Do I ever regret not taking the safer choice? Honestly, sometimes I do. Now, as my interests have shifted somewhat, I would love to have proof of the skill set I would have gained in the Arts Administration job. I mean, I have done everything that is required to get that kind of position, but never had the title or the official job to prove it. Also, given the way this country is heading lately, I would love to already have an excuse to be living and working in Canada. I may end up there yet, depending on how the next Presidential election goes. 😉 I don’t know where I would have ended up if I had made that choice, but I can’t live my life thinking “what if?” because that way likes insanity.

So my answer to the Daily Post question “When is it better to be sorry than safe?” is almost always. You can be sorry, and then you make a new choice that will lead you to joy. But if you always play it safe, then you may never reach your potential. Of course, there is potential for sorrow in any choice you make, so I guess the main thing is –keep making choices.

It All Comes Down to Sex

A scarlet letter

Image by Monceau via Flickr

After reading this article Firing Melissa Petro Would Be Indefensible and Intolerable I’ve come to realize that the biggest problem in American society all comes down to sex.

Okay, maybe religion and money play a role too.

But seriously, from my perspective and from the blogs I follow sex holds sway over so much of our society’s twisted attitude toward . . . well . . . everything.

Think about it:

  • Melissa Petro may lose her job and never be able to teach again based on the fact that she was honest about selling sex and stripping in the past. I, for one, would love to have her teaching my daughter. I value innovative, creative, honest teachers. I would rather have her in the classroom than a teacher that hides behind puritanical values that do not allow for the students to learn anything about real life. Should we go back to the days of Schoolmarms of yesteryear, who only taught until they married and took on the role of wife? Or maybe all school teachers who have actually had sex or done something not quite proper in their past should be labelled with a scarlet letter so that students and parents could beware. The school halls would certainly be colorful then.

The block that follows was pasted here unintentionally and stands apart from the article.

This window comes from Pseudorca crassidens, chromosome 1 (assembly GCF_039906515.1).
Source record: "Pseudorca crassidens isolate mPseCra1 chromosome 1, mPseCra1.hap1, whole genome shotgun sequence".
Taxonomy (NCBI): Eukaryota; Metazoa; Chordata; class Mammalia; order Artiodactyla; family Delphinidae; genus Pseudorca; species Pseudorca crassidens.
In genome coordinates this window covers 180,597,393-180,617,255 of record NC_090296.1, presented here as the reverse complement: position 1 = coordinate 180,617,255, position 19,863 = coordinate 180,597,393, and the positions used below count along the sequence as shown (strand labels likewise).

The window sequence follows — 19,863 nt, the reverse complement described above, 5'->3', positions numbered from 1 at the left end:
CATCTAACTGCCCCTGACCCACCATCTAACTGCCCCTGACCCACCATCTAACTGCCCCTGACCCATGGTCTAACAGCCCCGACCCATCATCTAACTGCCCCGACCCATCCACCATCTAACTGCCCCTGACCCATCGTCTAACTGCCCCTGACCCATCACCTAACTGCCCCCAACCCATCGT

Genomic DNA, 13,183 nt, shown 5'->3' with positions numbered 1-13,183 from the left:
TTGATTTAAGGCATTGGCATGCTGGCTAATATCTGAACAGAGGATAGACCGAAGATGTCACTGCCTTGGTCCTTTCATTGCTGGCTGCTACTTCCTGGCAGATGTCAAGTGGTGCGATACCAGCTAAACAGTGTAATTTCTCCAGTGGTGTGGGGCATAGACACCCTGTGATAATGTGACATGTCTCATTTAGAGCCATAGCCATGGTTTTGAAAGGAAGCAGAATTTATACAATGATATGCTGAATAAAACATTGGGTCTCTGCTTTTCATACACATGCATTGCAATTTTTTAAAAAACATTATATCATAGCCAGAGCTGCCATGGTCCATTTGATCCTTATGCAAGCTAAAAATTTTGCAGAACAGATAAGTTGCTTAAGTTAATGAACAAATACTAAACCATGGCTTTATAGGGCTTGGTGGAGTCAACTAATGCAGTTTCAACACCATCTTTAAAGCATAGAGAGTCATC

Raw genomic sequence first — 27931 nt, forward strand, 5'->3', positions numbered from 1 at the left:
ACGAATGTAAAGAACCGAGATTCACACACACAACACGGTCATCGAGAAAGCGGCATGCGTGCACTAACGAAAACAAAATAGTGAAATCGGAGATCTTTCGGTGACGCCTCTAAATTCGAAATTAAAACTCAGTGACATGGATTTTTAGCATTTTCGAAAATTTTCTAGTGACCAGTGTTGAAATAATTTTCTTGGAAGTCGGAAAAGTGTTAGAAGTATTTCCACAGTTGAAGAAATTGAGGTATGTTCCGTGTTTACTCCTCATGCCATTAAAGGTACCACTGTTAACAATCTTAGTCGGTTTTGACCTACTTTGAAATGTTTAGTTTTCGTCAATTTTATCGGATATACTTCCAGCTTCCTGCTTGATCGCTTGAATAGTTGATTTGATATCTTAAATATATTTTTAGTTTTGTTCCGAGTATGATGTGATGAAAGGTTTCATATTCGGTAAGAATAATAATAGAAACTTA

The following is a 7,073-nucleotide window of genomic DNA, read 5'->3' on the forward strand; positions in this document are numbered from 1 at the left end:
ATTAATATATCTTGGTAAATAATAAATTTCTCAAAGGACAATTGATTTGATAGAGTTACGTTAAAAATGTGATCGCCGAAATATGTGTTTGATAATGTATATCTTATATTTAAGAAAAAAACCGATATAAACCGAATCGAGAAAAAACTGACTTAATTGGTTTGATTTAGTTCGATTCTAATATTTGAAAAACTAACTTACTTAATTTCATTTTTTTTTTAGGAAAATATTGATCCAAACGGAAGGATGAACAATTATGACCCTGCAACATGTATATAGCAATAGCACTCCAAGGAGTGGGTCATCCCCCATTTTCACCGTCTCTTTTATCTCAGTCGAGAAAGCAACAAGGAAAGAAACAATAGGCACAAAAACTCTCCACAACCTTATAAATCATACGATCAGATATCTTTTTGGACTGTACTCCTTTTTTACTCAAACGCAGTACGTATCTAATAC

• Political races are often won or lost based on the abortion issue. Now remind me, where do babies come from?
  • Rules governing how we raised our children are often based on irrational fears of the predators in our midst. This suggests that as a society we are all warped and twisted people who can never control our sexual urges or any other evil acts. For great insight into this trend check another of my favorite WordPress sites http://freerangekids.wordpress.com/
  • Don’t forget the constant political, social and religious debates about Gay Marriage or DADT. Another issue that is really based on who gets to have sex with whom, and who has the legal right to have sex. (I am not diminishing the complexity of either issue. I know there is more at issue than sex).
  • People may argue that money and power are the real issues, but let’s look at it this way. Many of the people who have more money and/or power in this country, also have more scandal/divorces and . . . let’s say it . . . issues with SEX.

So folks, I’ll say it again. It all comes down to SEX.

What do you think?